You can back up Office 365 data stored in places such as OneDrive, SharePoint, Exchange mailbox, and more directly into the cloud via the Azure Backup service. It keeps the data safe if something happens to your local or on-premises backups. The backup process is automatic and active 24/7. Also, if necessary, you can restore your files through a recovery service.

Discover, Classify, and Protect Information Using Labels

You can classify and protect documents and emails by applying labels. These labels also make your document easy to find. With Azure Information Protection (AIP), you can set rules to automatically tag and protect certain information or enforce the use of labels with Office 365 apps. For example, an admin can require that all messages sent outside of an organization include a label “confidential” to define the level of protection for those files. Further, when a user opens a labeled file, it can be protected by applying restrictive controls like making it read-only or preventing printing.

Check Security Compliance

To determine how well your organization’s Microsoft 365 deployment complies with security best practices, you can use Secure Score in Azure Security Center. The score also provides recommendations about improving your compliance and comparing it with other Office 365 customers.

Get Reports and Audit logs on User and Admin activity

You can monitor user activity to detect suspicious activities in your Microsoft 365 deployment using Azure Sentinel. It might indicate a cyberattack and can help you take steps to mitigate risk. You also get audit reports and security logs containing information about the security-related events in your Office 365 deployment. To get more accurate information, you should integrate your on-premise security logs with your Azure AD tenant.

Protect Against Threats

You can continuously monitor your Office 365 environment activities for suspicious sign-ins, unusual activities performed by existing users, and unexpected changes made to your Office 365 files using Azure Advanced Threat Protection (ATP). ATP uses machine learning to analyze the behavior of users and applications in your organization’s network. That, in turn, helps you detect potential attacks by malicious users that might otherwise go unnoticed by security monitoring or reporting tools.

You can create different types of detection policies to handle suspicious activities differently by service. For example, you can create a policy that automatically blocks suspicious activity or suspends users suspected of being attackers.

Different types of security detection

Best Practices for Using Office 365 and Azure Together

Below are some of the best practices for using Office 365 and Azure together:

  • If you plan to build multiple custom apps and workflows leveraging Office 365 capabilities, consider using PowerApps and Microsoft Flow to automate complex tasks with reduced development costs.
  • With the help of AIP’s File Classification Infrastructure (FCI), you can automatically assign labels to files. It also makes it easy for users to classify and protect files as part of their everyday work processes.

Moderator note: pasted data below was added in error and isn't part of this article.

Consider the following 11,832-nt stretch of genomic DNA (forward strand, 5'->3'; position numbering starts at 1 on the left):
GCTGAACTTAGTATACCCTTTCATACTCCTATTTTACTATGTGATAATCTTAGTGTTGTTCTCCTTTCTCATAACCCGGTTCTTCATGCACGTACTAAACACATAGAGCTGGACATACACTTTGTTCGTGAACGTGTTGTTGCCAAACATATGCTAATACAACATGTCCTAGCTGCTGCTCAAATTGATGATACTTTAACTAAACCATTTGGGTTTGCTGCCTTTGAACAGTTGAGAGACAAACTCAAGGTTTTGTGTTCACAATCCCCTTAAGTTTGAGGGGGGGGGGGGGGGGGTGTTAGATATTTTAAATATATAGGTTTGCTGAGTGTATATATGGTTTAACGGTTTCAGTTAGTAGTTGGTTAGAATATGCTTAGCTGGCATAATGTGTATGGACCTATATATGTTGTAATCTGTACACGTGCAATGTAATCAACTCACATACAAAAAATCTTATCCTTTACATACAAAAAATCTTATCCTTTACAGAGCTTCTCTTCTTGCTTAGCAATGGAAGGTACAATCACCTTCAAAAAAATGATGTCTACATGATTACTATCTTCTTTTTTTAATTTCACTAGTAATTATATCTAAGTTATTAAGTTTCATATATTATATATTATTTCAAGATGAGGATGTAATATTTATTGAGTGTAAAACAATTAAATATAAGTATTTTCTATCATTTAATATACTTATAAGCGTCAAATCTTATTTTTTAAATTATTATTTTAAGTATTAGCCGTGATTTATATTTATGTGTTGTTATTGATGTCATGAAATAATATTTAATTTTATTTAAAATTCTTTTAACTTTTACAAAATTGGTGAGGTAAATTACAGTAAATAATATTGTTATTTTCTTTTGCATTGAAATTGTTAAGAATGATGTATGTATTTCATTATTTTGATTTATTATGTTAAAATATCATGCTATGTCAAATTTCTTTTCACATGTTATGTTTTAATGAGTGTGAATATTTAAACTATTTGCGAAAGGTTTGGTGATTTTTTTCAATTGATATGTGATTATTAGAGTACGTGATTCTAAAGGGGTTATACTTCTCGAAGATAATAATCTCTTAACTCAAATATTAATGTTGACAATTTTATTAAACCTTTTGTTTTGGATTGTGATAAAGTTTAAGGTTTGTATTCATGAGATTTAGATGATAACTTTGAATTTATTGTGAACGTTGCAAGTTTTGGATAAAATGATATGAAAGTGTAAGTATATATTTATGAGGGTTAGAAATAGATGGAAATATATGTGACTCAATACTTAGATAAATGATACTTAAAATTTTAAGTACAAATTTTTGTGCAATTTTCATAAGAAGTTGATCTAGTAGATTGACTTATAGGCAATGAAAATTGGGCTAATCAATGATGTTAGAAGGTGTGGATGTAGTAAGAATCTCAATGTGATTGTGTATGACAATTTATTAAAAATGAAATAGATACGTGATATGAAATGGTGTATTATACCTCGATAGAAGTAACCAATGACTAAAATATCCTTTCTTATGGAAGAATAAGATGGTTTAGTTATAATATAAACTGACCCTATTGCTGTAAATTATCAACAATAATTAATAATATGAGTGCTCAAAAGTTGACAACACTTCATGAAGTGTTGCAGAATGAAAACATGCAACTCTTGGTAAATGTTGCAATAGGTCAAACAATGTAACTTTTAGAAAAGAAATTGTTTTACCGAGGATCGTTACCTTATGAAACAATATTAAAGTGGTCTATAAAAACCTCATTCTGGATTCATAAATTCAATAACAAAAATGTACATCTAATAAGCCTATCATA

• You should configure monitoring tools to monitor your Azure virtual machines, services, and VPN gateways. Netreo cloud monitoring tools can help you better visualize Azure infrastructure and receive alerts for any failures. To view learn more, check out Netreo’s cloud monitoring tools.
  • Use Azure AD Identity Protection to create policies that define how users and groups should authenticate to Office 365 or what actions they can take after authentication. For example, you might require multifactor authentication for all workstation sign-ins and prevent access from known malicious URLs.

Key Considerations for Using Office 365 and Azure Together

Below are the critical considerations for using Office 365 and Azure together:

  • Security: Azure is more secure. Office 365 is more vulnerable to attacks by hackers because of its legacy codebase.
  • Scalability: Azure scales on-demand, whereas Office 365 needs provisioning by an administrator.
  • Data backup and recovery: Azure provides a more reliable method of backing up data than Office 365. Office 365 can recover from a backup point created by Azure Automated Data Protection Manager (DPM).
  • Data sovereignty: Azure may not be available within some countries due to legal compliance issues or regulations. Office 365 has a broader reach and is available globally.
  • Administration: Office 365 administration is less complex. Azure requires more training for its users and admins to be proficient.

Are There Any Downsides?

Microsoft’s focus has been on Office 365 as an application, not as a platform. Office 365 doesn’t provide robust features for building apps on devices with Linux or Unix-based operating systems. It can only be used by users with internet access and a device to run these apps. It also requires a licensing cost, making it cost-prohibitive to small businesses looking to get started.


Office 365 and Azure, when used together, provide numerous benefits to organizations. These include SSO, improved office productivity for users, cloud storage, data security, and tighter integration.

It ensures your office users only have the necessary access to office applications with policy-based access control. This provides better protection against hackers or malicious applications. Azure also offers endless opportunities for developers to build custom applications integrating Office 365 APIs. In summary, it provides better business productivity, mitigates risks, saves money and time through effective user management.

This post was written by Tarun Telang. Tarun is a software engineering leader with over 16 years of experience in the software industry with some of the world’s most renowned software development firms like Microsoft, Oracle, BlackBerry, and SAP. His areas of expertise include Java, web, mobile, and cloud. He’s also experienced in managing software projects using Agile and Test Driven Development methodologies.